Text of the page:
By contrast to this acrimony, in their preliminary statements all of the international observer missions present for the December elections considered the elections to have been free of any systematic problems. While there were minor problems encountered on voting day, it was clear that there was no systematic attempt to manipulate the voting process. One of the minor problems identified was inadequate distance between the polling booth and polling station officials, and party agents who were present, thereby threatening to compromise the secrecy of the ballot. In another instance some voters, particularly older voters, were confused about the actual voting process itself and received considerable instruction from station officials, party agents and domestic observers. However, it was also generally noted that voting station officials were well-trained, the polling stations opened on time and operated according to established procedures.
In this regard then, Mozambique's second general elections were relatively successful, though the staging of well-run elections is a separate issue from gaining acceptance of the official results by all parties. Mozambique is a case in point since the legitimacy of Mozambique's recent commitment to multiparty elections, like many of its neighbours in southern Africa, hinges on all parties recognizing the election results. One of the key mechanisms to achieving this acceptance of election results is to ensure that the body administering the elections operates in a transparent and accountable manner. After all, even the suspicion or allegation of wrongdoing, well founded or not, can be sufficient to derail an electoral process. Mozambique's 1999 elections must also be assessed against the background of the widely criticized local government elections in 1998. Renamo and other opposition parties boycotted those elections and voter turnout was only 15 percent. The opposition parties alleged that the National Elections Committee (CNE) and the Technical Secretariat for Election Administration (STAE), the two bodies responsible for elections in Mozambique, were partial to Frelimo.
For the 1999 elections a new electoral law was passed and an entirely re-constituted CNE was made responsible for charting the course of the national elections. The political parties represented in parliament were represented on the CNE and their representatives were also present on the technical staff of STAE. Opting for the overt politicization of the administrative process, in the name of achieving consensual decision-making, Mozambique hoped to gain confidence in the elections. One of the results of this approach has been a long and often agonizing process in which all administrative decisions were subjected to political bargaining. Nevertheless, Mozambique was able to mount a successful 60-day voter registration process, registering 85 percent of eligible voters. This registration process was also observed by domestic and international groups and was found to be relatively well-administered with very high rates of registration among female voters.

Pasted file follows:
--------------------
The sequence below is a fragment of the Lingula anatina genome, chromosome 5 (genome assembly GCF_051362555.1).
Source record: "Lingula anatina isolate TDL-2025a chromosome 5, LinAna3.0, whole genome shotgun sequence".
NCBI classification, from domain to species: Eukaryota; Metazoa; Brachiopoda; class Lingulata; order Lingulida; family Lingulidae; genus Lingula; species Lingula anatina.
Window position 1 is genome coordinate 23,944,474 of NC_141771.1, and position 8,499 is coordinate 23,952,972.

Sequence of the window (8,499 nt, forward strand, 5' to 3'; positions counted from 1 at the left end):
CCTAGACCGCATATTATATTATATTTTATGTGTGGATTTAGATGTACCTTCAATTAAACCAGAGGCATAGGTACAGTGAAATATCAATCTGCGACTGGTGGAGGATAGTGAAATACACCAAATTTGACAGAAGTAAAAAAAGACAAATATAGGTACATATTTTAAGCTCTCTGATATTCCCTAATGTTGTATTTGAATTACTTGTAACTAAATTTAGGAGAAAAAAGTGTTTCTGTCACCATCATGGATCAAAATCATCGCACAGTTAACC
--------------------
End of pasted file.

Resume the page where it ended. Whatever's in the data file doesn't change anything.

Renamo has always been prepared to play a game of duplicity in the elections. Regional party officials in Chimoio displayed a general suspicion of the electoral Process, claimed for instance that there were "rumours" of disappearing ink for the ballot papers, and that "their people" would be on the look out for a high number of blank votes during the counting process. Indeed, there were an exceptionally high number of blank votes (9.6 percent of legislative ballots, 6.5 percent of presidential ballots) but Renamo still came out ahead in the very provinces where its officials claimed they suspected the worst. The blank ballots indicate the need for improved voter education not the use of invisible ink!
Renamo's suspicions are even more difficult to accept given that their own party officials were integrated into the national and provincial electoral commission staff as well as the technical and administrative staff at district level (STAE). To be sure there were problems at the level of election management, and it was evident that some Frelimo officials made their Renamo counterparts feel less than welcome in administrative posts. But, Renamo also wanted it both ways: demanding representation through the politicization of election management on the one hand, and holding out by calling the legitimacy of the electoral process into question on the other.
The election campaign itself was largely peaceful, although there were incidents of intimidation alleged by the two main political parties. The three polling days were also peaceful and the elections were orderly and well-administered. There were technical problems with the counting process, as there were many exhausted polling station officials counting ballots by candlelight and repeated computer glitches in the provincial counting centres. In this case there is room for improvement. However, it appears that the overall election results are not in question. South Africa was among the first of foreign governments to recognize the December 22 announcement of the election results, with the US government and others congratulating Mozambicans on their successful elections. The European Union, present as international observers, reiterated their assessment that the elections were "broadly free and fair."